MarinaSofia: The five books that got me hooked on crime fiction

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Like all children growing up in an English-speaking environment, I had my share of Famous Five and Secret Seven as a child, but I think I realised even back then that the carefree lifestyle depicted would not suit my own urban existence. Growing up in big cities, I was always attracted to the endless possibilities of the metropolis, without forgetting its potential for danger, pollution, noise and bustle. A good sense of atmosphere, wit and humour are also important to me, and I think the selection of books that got me hooked on crime fiction reflects that.

EmilEmil and the Detectives by Erich Kästner
This story has the same premise as Little Red Riding Hood, but is much funnier and less didactic in tone. Emil is a boy from a small provincial town in Germany who travels to the big city to see his grandmother and give her some money. On the train, however, he meets a shady character, Herr Grundeis, who steals the money from him. Emil is reluctant to involve the police and sets off himself on a wild chase through Berlin, ably helped by a band of eager young detectives. This is no nicely sanitised version of city life, but a noir for children: a realistic portrayal of rather rough neighbourhoods, which reminded me (once I grew up) of Christopher Isherwood and Kurt Weill.
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Hundred MillionA Hundred Million Francs by Paul Berna
This time the backdrop is a Paris slum in the 1950s, surrounded by grimy warehouses. This is where an odd assortment of children of all ages meet to play with their pride and joy: a headless horse on wheels, which they use to career down the steep cobblestoned streets. Their games turn dangerous, even deadly, when a gang of train robbers hide their loot in the toy. Yet the tough little gang of children will not allow themselves to be intimidated that easily.  This story also features one of my favourite characters. Marion, the girl with the dogs, was my first feisty role model, far more streetwise than Nancy Drew or Pippi Longstocking.
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DeadlockDeadlock by Sara Paretsky
Yet another strong, independent female character, private eye VI Warshawski beckoned next, as did the gritty cityscape of Chicago. It can be easy to forget just how revolutionary Paretsky was in introducing us to her tough-talking, utterly fearless female version of Sam Spade. This time the case is personal, as it’s Vic’s favourite cousin who is found drowned in Lake Michigan. For once, we discover the soft heart beating under her hard-as-nails exterior, as she refuses to believe the verdict of accidental death. She soon discovers dangerous links leading to the all-powerful shipping industry of the Great Lakes.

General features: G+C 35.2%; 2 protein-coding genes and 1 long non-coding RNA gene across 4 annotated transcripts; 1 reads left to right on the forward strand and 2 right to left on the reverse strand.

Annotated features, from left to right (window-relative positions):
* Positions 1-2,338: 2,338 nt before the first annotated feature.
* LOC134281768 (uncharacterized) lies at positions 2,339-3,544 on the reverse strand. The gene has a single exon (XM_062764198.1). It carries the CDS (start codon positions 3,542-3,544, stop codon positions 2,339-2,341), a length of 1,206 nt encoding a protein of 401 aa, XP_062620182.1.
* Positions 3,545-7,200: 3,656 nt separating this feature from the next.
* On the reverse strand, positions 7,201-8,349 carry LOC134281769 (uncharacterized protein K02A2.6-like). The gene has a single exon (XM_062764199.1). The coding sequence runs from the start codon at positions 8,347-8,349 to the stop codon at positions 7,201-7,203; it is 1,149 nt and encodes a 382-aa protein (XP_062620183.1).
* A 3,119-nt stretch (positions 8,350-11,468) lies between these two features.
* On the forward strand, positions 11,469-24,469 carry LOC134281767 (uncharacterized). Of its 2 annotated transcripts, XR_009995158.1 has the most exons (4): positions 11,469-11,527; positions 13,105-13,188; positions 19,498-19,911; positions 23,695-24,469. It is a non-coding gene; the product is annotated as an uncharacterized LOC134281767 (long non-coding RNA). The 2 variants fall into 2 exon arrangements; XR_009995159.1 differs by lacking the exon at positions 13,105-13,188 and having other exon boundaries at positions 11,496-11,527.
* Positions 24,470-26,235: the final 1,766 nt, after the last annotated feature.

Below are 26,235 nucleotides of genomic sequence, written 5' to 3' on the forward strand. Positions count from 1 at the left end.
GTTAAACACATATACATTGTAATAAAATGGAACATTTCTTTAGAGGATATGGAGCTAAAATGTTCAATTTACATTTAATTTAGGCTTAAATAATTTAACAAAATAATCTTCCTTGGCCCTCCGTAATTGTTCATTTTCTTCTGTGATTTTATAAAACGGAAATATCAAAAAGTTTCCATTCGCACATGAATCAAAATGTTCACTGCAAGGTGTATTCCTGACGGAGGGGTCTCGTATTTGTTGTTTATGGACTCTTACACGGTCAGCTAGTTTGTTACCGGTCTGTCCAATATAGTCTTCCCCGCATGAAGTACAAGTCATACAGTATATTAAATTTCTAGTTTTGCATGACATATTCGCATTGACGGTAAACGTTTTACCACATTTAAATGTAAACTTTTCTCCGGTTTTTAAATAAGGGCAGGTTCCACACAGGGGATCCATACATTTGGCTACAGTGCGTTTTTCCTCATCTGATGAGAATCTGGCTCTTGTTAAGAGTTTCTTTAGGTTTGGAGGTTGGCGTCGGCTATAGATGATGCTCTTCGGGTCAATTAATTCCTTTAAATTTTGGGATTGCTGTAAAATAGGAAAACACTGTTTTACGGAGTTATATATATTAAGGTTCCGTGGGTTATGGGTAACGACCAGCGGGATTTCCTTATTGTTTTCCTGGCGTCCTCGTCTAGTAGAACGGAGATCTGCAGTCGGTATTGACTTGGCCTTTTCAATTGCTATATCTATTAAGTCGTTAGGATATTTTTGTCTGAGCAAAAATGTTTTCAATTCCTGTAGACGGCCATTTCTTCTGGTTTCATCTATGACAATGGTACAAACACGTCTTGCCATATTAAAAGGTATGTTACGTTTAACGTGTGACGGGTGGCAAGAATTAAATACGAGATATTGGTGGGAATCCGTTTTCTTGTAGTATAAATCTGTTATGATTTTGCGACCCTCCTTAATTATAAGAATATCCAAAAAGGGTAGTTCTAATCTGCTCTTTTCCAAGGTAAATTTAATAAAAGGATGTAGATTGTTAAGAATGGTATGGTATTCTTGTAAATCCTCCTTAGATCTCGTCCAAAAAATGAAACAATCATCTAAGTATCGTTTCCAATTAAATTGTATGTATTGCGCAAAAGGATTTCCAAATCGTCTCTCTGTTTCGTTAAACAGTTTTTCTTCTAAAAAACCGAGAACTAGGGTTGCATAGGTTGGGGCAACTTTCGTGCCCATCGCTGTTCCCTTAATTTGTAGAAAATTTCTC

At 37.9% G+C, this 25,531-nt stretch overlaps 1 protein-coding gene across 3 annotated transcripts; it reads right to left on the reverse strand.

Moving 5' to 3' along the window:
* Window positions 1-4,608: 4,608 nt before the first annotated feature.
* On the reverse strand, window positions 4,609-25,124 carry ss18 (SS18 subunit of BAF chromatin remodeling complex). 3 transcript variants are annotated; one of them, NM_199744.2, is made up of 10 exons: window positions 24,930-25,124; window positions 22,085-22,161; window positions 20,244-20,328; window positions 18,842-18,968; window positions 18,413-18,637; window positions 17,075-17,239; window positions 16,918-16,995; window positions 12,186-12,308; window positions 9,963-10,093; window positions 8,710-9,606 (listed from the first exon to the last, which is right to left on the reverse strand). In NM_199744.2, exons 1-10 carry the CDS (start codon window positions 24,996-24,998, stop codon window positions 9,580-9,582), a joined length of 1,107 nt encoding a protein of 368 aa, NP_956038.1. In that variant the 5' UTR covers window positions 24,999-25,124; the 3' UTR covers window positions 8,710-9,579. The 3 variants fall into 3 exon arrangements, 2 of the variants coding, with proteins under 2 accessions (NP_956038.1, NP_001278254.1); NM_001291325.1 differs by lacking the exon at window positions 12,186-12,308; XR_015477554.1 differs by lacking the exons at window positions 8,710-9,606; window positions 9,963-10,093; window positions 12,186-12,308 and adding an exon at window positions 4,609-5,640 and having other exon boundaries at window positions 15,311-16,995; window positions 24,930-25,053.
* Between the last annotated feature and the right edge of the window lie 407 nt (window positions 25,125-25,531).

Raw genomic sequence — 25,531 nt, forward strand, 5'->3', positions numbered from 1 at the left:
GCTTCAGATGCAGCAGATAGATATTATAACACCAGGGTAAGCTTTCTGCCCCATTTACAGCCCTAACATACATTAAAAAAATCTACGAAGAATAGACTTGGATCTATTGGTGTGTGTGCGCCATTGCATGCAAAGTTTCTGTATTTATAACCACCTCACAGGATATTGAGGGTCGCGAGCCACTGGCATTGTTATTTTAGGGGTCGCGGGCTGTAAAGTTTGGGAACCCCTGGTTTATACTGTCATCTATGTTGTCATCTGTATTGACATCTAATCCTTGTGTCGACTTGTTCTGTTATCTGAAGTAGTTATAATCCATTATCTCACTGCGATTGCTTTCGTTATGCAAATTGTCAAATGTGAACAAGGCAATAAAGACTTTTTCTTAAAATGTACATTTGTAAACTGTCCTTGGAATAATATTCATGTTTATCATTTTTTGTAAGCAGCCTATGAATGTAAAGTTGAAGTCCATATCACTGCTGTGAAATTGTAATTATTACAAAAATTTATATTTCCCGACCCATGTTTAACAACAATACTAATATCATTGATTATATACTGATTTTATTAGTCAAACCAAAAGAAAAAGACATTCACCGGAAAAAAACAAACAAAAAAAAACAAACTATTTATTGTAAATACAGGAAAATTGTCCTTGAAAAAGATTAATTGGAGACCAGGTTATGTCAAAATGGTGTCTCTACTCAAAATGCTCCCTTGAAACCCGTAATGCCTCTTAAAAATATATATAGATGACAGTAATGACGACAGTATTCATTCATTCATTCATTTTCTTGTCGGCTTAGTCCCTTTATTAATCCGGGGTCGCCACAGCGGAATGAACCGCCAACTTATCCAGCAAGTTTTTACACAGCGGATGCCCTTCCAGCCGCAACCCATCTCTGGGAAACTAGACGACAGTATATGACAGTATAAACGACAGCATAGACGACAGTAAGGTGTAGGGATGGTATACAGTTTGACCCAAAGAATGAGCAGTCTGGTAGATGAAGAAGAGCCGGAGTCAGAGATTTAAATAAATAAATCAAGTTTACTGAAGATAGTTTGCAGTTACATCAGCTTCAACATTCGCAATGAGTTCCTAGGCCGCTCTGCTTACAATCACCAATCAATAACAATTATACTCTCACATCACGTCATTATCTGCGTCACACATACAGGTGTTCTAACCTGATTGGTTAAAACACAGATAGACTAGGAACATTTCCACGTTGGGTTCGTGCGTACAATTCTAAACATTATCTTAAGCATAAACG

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gaudy-nightGaudy Night by Dorothy Sayers
OK, Oxford is no metropolis, but it is an extremely photogenic city and by now I had developed a taste for smart women detectives. This is a Harriet Vane rather than a Lord Peter Wimsey novel and perhaps it is all the better for it. When Harriet attends a college reunion in Oxford, she is both a victim and a witness to increasingly nasty and menacing pranks and poison pen letters. The pace of her investigation may leave something to be desired, but this book is about so much more than plotting or dead bodies. And, just in case you think that the proto-feminism of the 1930s cannot possibly still be relevant, we do hear many of the same concerns expressed today, although couched in terms such as ‘work/life balance’ and ‘glass ceiling’.
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crime_and_punishmentCrime and Punishment by Fyodor Dostoevsky
Back to the big city for my final choice. St Petersburg in the 19th century was a place of unremitting poverty and squalor, where it was easy to lose one’s mind and turn to prostitution or violent robbery. Genre distinctions become truly meaningless when you realise that one of the great classics of world literature is in fact a crime story. Like all good crime fiction, though, it is about so much more. This book features all of the elements that later crime writers would develop: a carefully planned crime with a bungled outcome, a criminal torn between self-justification and guilt, and a dogged detective playing cat and mouse games with his suspect. If you can get hold of either Peaver & Volkhonska’s or Julius Katzer’s excellent translations, you will get much more of a feel for the richness and vernacular of Dostoyevsky’s original style.
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